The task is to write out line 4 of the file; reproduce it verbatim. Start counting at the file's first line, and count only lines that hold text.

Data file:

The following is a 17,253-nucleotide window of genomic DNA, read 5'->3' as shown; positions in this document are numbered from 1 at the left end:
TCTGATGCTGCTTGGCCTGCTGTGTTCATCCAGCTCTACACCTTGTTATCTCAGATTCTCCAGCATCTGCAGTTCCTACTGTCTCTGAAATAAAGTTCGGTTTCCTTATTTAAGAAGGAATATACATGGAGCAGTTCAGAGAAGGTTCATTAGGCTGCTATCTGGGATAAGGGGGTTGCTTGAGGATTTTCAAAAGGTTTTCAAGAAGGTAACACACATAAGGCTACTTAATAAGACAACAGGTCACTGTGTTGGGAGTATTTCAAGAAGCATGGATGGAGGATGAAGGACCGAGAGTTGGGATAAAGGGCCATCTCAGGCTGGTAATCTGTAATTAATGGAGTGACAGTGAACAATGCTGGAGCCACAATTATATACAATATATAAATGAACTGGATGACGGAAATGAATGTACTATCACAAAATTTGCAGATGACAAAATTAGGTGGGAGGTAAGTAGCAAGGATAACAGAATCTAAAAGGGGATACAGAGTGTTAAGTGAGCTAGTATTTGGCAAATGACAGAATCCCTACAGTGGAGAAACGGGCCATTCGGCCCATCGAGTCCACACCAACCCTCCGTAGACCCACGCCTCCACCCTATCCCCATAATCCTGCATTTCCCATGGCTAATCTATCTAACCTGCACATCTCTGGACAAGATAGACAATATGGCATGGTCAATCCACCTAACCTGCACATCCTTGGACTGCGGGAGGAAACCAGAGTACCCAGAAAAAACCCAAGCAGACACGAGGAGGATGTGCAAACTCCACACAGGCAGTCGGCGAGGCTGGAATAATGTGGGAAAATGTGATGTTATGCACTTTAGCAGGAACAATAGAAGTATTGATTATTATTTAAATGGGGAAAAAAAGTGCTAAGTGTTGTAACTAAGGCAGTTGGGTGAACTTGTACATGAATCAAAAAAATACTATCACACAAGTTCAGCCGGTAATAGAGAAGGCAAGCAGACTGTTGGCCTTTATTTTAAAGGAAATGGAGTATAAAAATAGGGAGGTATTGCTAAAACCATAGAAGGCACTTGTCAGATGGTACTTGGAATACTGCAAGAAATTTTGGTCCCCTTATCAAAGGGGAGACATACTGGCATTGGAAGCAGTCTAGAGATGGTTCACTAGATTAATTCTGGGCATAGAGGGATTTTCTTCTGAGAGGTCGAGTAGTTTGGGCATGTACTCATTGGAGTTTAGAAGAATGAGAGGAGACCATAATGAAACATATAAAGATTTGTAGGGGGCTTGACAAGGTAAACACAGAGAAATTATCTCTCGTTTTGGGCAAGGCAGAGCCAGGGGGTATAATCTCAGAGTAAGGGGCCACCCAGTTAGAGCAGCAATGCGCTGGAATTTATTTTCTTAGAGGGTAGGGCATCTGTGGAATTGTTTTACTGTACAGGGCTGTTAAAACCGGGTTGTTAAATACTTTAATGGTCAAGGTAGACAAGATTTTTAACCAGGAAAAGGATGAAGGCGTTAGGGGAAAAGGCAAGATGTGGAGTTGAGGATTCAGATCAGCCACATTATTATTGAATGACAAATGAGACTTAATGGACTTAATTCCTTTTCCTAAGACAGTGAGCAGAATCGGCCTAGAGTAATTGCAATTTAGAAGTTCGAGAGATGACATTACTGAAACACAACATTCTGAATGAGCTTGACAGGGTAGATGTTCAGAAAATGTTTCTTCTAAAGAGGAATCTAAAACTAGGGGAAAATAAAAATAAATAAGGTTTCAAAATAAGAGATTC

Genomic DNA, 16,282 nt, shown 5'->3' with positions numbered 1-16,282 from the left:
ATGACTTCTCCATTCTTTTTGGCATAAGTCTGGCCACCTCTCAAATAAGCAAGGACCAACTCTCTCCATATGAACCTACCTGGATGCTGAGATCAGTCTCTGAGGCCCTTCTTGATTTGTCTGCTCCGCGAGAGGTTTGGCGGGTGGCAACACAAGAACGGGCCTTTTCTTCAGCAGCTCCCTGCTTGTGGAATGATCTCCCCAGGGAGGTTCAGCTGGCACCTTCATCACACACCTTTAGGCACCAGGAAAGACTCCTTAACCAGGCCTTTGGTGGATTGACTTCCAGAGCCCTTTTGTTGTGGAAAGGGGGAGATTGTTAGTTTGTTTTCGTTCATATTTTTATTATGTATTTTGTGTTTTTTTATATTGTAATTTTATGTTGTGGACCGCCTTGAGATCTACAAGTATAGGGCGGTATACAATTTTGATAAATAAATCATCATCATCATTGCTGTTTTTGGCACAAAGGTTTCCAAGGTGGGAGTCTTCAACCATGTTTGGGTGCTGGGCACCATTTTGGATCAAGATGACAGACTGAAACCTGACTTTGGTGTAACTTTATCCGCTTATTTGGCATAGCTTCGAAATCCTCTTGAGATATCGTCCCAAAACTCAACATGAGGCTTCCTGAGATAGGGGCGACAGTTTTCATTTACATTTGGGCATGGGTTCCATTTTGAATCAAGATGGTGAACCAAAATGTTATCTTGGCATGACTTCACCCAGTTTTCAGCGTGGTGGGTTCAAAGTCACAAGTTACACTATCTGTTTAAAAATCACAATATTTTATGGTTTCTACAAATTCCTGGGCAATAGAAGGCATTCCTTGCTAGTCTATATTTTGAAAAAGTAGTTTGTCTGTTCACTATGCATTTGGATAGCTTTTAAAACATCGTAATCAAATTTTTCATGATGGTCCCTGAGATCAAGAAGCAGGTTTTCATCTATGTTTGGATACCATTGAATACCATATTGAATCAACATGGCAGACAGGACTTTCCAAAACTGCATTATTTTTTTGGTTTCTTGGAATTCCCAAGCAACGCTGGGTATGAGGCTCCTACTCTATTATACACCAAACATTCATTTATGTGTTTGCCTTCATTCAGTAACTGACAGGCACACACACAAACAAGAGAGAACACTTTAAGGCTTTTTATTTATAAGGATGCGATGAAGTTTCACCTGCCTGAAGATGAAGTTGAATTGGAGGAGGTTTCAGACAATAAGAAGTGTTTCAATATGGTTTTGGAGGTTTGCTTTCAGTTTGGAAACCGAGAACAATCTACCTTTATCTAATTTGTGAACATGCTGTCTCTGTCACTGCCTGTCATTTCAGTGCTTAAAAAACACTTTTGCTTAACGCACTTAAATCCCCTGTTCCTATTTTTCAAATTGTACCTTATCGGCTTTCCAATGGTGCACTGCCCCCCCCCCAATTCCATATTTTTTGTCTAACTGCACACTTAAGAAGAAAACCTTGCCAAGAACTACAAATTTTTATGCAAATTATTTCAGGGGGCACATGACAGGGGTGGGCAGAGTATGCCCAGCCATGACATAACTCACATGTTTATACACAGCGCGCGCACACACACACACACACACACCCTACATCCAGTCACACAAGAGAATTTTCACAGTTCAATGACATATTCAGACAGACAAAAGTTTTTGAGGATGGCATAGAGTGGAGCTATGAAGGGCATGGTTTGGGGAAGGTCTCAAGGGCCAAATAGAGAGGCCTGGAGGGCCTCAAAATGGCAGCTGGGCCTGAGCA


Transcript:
ATGACTTCTCCATTCTTTTTGGCATAAGTCTGGCCACCTCTCAAATAAGCAAGGACCAACTCTCTCCATATGAACCTACCTGGATGCTGAGATCAGTCTCTGAGGCCCTTCTTGATTTGTCTGCTCCGCGAGAGGTTTGGCGGGTGGCAACACAAGAACGGGCCTTTTCTTCAGCAGCTCCCTGCTTGTGGAATGATCTCCCCAGGGAGGTTCAGCTGGCACCTTCATCACACACCTTTAGGCACCAGGAAAGACTCCTTAACCAGGCCTTTGGTGGATTGACTTCCAGAGCCCTTTTGTTGTGGAAAGGGGGAGATTGTTAGTTTGTTTTCGTTCATATTTTTATTATGTATTTTGTGTTTTTTTATATTGTAATTTTATGTTGTGGACCGCCTTGAGATCTACAAGTATAGGGCGGTATACAATTTTGATAAATAAATCATCATCATCATTGCTGTTTTTGGCACAAAGGTTTCCAAGGTGGGAGTCTTCAACCATGTTTGGGTGCTGGGCACCATTTTGGATCAAGATGACAGACTGAAACCTGACTTTGGTGTAACTTTATCCGCTTATTTGGCATAGCTTCGAAATCCTCTTGAGATATCGTCCCAAAACTCAACATGAGGCTTCCTGAGATAGGGGCGACAGTTTTCATTTACATTTGGGCATGGGTTCCATTTTGAATCAAGATGGTGAACCAAAATGTTATCTTGGCATGACTTCACCCAGTTTTCAGCGTGGTGGGTTCAAAGTCACAAGTTACACTATCTGTTTAAAAATCACAATATTTTATGGTTTCTACAAATTCCTGGGCAATAGAAGGCATTCCTTGCTAGTCTATATTTTGAAAAAGTAGTTTGTCTGTTCACTATGCATTTGGATAGCTTTTAAAACATCGTAATCAAATTTTTCATGATGGTCCCTGAGATCAAGAAGCAGGTTTTCATCTATGTTTGGATACCATTGAATACCATATTGAATCAACATGGCAGACAGGACTTTCCAAAACTGCATTATTTTTTTGGTTTCTTGGAATTCCCAAGCAACGCTGGGTATGAGGCTCCTACTCTATTATACACCAAACATTCATTTATGTGTTTGCCTTCATTCAGTAACTGACAGGCACACACACAAACAAGAGAGAACACTTTAAGGCTTTTTATTTATAAGGATGCGATGAAGTTTCACCTGCCTGAAGATGAAGTTGAATTGGAGGAGGTTTCAGACAATAAGAAGTGTTTCAATATGGTTTTGGAGGTTTGCTTTCAGTTTGGAAACCGAGAACAATCTACCTTTATCTAATTTGTGAACATGCTGTCTCTGTCACTGCCTGTCATTTCAGTGCTTAAAAAACACTTTTGCTTAACGCACTTAAATCCCCTGTTCCTATTTTTCAAATTGTACCTTATCGGCTTTCCAATGGTGCACTGCCCCCCCCCCAATTCCATATTTTTTGTCTAACTGCACACTTAAGAAGAAAACCTTGCCAAGAACTACAAATTTTTATGCAAATTATTTCAGGGGGCACATGACAGGGGTGGGCAGAGTATGCCCAGCCATGACATAACTCACATGTTTATACACAGCGCGCGCACACACACACACACACACACCCTACATCCAGTCACACAAGAGAATTTTCACAGTTCAATGACATATTCAGACAGACAAAAGTTTTTGAGGATGGCATAGAGTGGAGCTATGAAGGGCATGGTTTGGGGAAGGTCTCAAGGGCCAAATAGAGAGGCCTGGAGGGCCTCAAAATGGCAGCTGGGCCTGAGCA